You know the mom you see at school pickup who is impeccably dressed, whose kids’ clothes are colour-coordinated (and – surprise, surprise - clean), who has registered for summer camps by January, who brings home-baked goods to every playdate, and who never seems fazed by tantrums, accidents or playground antics? The one who makes it look so easy? We all know one. Or two. Or at least we think we do. It’s the mom you’re terrified to become friends with because it would become so glaringly obvious that you don’t have your shit together, that you are not a perfect mother.
Well, I’d be willing to bet that if you really got to know that mom, she’d laugh at your description of her. And she might just turn the tables back on you.
The other day I was chatting with a bunch of fellow moms about the challenges of motherhood. It was a very frank conversation, one of those discussions where one person airs their worries and struggles, which opens the floodgates for all to share what they’ve been going through. It wasn’t a sob session or a forum to complain about motherhood. What it showed us all was that motherhood really is a level playing field.
One of the moms remarked that it was such a relief to hear that we all have these kinds of doubts and difficulties, that it’s so easy to look around and think, “Wow, she just has it all together. She makes it look so easy,” when we ourselves feel like we’re the only ones holding on some days by a very thin thread.
After that chat, I realized that despite the fact I have a great support network, and a lot of friends who go through similar parenting ups and downs, I still look at other mothers and berate myself for not being as “together” as them, for not having that “earth mother glow” they seem to exude as they ease through challenging moments with their kids. I certainly would NEVER have thought that I was “that mom” in someone else’s eyes.
Having someone tell me I always seem organized and composed (insert hysterical laughter here), and that I was the picture of a calm parent (more hysterical laughter, now coming from my husband…) made me do a spit-take.
But it also made me appreciate the power of talking about our issues, of being open about motherhood. Parenting is joyous. It is profound. I have discovered depths of love and happiness that are immeasurable. I mean, who doesn’t want to take pride in a kid’s great report card or share our child’s immeasurable and breathtaking cuteness. But we’re not always so quick to step up to the plate about the uglier moments of parenting, of our reactions to certain situations, of how we cope with the struggles. Because let’s face it, as much as it is joyous and profound, motherhood can be hard and frustrating and can test the patience of saints.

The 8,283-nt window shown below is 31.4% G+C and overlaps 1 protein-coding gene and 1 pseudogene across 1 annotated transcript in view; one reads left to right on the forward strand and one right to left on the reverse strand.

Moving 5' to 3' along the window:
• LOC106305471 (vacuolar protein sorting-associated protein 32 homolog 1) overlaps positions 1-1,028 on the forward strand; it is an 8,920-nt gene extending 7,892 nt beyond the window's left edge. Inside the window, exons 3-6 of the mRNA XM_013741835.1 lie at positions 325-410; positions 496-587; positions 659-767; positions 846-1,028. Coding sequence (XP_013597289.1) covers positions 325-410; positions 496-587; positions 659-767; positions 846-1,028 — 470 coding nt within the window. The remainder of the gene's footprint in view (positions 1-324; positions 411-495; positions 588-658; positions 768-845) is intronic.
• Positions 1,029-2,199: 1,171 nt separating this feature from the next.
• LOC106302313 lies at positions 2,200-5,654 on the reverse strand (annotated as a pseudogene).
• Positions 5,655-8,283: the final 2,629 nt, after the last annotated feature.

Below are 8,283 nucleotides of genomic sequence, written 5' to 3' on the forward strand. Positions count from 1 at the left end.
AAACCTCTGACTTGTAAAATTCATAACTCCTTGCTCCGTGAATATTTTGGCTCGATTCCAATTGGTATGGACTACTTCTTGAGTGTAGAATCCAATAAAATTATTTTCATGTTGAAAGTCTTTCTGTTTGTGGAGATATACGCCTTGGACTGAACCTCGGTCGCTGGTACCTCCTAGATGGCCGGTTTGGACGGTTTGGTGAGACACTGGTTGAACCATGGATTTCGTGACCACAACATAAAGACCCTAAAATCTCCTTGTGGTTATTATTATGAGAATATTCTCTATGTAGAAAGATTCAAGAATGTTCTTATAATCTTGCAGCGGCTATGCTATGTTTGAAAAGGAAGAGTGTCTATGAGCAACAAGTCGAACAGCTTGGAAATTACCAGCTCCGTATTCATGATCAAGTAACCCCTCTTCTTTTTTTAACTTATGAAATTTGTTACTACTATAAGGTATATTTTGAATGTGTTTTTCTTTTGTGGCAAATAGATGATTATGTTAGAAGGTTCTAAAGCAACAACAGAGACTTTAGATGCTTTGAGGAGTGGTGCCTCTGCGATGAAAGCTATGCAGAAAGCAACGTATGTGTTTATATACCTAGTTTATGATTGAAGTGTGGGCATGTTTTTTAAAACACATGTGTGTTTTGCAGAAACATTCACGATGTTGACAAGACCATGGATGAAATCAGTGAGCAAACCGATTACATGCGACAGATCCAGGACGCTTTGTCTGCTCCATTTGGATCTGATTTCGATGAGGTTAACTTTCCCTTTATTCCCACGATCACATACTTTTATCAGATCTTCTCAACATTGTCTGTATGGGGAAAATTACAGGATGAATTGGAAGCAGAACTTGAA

So, the next time you see that mom who you think “has it all together,” strike up a conversation. The more we talk to each other, the more we realize that we’re all in this together and that we all face the same challenges. Some days we’re “that mom” who handles things seamlessly, and other days, we’re the ones that are hanging on by a thread.
I spent the first week back after the holidays in a state of gratitude. Thankful for my family, for my circumstances, for my freedom to work in a career I love, for living in a city that I adore, for my health, for my amazing friends, the list keeps going and going.
You know those days or weeks when you are acutely aware of how lucky you are? So happy that you’re afraid to say it out loud in case you somehow jinx yourself? It was one of those.
I sent out a tweet asking what other people are thankful for and the responses were wide-ranging and beautiful. From fresh starts in life to the power of nature to family and friends, it appeared that a little prompt in a tweet opened a flow of gratitude.
I’ve written before about the power of gratitude, but more and more I discover that it really has no limits. It’s contagious and exponential. The more you are thankful for all that you have in your life, the more you realize you have to be thankful for.
Even in the darkest hours, gratitude can offer us a glimmer of light. And on a day or week or month when it’s a struggle to say positive, the ability to find small things to be thankful for can make all the difference.
So why not at the end of each day write down three things you are thankful for? Whether you have a notebook by the side of your bed, an app on your phone, or a service like happyrambles.com that emails you each night to ask you what you’re thankful for, let yourself recognize the people and moments and things that make your day.
And let me know: what are you thankful for today?